5 Ways to Control High Blood Pressure without Medication

5 Ways to Control High Blood Pressure without MedicationLiving with high blood pressure can be a scary experience because keeping your numbers in check is paramount to good health. For many people, controlling high blood pressure is equivalent to taking a pill – or two – every day to keep their blood pressure under control.

It doesn’t have to be that way.

There are several steps you can take to regulate your blood pressure without medication. Of course, you’ll want to do so under the supervision of your primary health care provider. You never want to stop taking high blood pressure medication “cold turkey” because it can cause your blood pressure to spike. Instead, change your lifestyle so that you may gradually wean yourself off your meds with medical supervision.

Consider taking these steps to naturally lower your blood pressure:

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Are Seizures Linked to Poor Nutrition?

Are Seizures Linked to Poor Nutrition?Seizures can be frightening, particularly since there is no one-size-fits-all predictor for the onset of one. Some individuals can feel the symptoms several days in advance; for others, the seizure may initiate without warning. While there are several treatment modalities for seizures – depending on the underlying cause — there are steps you can take to decrease seizures that may be linked to nutritional deficiency.

There is evidence to suggest that certain types of vitamin deficiencies may exacerbate seizure activity. In newborns, a vitamin B6 deficiency can result in seizures. However, in the population at large, there are conflicting reports on the effects of vitamin deficiencies and seizures. One study suggests that low levels of vitamin D may be linked to seizures and that increasing vitamin D levels may lessen seizure activity by 40 percent. Other studies indicate that certain vitamin deficiencies may play a part in seizure frequency in adults, but there is no solid evidence that proves it.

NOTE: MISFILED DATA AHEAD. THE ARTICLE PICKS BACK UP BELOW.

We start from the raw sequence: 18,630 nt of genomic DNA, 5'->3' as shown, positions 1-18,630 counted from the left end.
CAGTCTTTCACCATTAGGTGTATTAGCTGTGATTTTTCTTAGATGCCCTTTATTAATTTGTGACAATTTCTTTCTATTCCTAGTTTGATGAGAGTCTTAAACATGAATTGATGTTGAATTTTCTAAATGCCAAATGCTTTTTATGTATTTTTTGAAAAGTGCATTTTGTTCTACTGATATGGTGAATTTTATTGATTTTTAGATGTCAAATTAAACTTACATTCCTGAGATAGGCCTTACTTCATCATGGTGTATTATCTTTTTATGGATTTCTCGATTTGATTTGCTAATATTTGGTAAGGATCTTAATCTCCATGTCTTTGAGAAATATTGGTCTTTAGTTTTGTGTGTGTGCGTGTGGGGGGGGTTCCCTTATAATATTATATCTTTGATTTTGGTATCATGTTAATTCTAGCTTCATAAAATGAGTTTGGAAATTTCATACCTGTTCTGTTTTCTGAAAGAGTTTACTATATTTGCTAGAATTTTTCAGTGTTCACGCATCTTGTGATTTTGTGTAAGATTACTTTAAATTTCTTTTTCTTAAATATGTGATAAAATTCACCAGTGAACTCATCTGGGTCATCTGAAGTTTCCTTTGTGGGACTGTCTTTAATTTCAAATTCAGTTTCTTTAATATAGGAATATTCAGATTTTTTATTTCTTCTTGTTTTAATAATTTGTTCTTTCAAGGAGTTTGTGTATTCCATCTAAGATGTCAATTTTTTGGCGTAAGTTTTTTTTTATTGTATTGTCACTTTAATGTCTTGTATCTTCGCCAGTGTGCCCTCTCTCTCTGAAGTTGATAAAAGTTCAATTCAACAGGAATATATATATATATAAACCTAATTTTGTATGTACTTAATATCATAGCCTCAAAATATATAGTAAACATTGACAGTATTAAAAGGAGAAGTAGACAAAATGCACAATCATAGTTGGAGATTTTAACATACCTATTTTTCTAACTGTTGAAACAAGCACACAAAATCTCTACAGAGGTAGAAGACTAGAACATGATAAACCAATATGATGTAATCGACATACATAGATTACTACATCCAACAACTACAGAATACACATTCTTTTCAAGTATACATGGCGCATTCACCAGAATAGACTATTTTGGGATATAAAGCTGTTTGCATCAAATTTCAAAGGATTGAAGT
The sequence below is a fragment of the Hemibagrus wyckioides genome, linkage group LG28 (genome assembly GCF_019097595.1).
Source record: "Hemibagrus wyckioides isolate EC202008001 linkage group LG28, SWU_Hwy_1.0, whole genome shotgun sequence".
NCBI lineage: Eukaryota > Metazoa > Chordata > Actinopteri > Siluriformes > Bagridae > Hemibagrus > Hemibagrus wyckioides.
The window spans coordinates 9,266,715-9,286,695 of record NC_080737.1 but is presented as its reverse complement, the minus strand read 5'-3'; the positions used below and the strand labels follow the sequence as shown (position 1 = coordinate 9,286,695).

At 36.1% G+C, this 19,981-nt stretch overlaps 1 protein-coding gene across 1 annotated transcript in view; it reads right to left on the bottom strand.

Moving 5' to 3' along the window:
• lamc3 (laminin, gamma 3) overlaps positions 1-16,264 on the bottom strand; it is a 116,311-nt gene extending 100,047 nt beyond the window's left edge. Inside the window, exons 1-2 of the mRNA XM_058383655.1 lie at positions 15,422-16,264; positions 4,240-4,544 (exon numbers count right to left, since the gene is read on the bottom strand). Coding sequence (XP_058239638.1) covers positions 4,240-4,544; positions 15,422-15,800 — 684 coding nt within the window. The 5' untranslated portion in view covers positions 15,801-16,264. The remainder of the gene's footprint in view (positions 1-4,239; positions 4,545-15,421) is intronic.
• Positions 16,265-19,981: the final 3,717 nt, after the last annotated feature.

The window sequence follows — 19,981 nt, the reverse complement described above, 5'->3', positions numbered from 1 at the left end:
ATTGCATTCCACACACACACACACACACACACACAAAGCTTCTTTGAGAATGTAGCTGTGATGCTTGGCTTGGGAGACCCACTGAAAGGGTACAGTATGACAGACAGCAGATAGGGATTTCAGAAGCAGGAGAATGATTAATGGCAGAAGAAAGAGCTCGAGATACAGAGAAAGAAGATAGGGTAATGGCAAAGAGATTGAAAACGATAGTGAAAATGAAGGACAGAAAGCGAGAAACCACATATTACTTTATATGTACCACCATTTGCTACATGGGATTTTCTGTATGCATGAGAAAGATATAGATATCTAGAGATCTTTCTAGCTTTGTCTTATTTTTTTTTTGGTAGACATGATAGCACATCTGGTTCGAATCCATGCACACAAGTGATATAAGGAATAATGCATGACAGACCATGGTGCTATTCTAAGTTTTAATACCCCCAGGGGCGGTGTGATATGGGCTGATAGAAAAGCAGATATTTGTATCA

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36 Symptoms of Menopause

36 Symptoms of MenopauseMenopause. For many individuals, that word brings to mind a variety of undesirable experiences, such as mood swings, hot flashes, and night sweats. However, did you know that there are other symptoms – many more, in fact – that may be attributed to the change of life?

For most women, menopause begins between the ages of 45 and 55, although perimenopause – with similar physical and emotional symptoms – may begin up to ten years prior to a woman’s cessation of her period. The age of menopause may vary significantly between women, however, because some women will experience it as early as in their thirties while others may not enter menopause until their sixties.

Menopause is defined as the end of a woman’s fertility. A woman’s menopause begins one year after the complete cessation of the menstrual cycle. For many women, they are relieved when the risk of pregnancy ends; however, there are other uncomfortable symptoms that may accompany menopause, many of which you may be unaware.

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Reasons Why You May Be Losing Your Hair

Reasons Why You May Be Losing Your HairWhen it comes to hair loss, many of us assume that we’re dealt the cards of genetics. Either we’ll get male or female pattern baldness – or we won’t – and there’s nothing we can do about it. Right?

Not exactly.

Hair loss is part of everyday life. In fact, most of us shed upwards of 100 hairs per day. There is no reason for concern, however, because we have approximately 100,000 hair follicles, most of which are growing hair on a regular basis.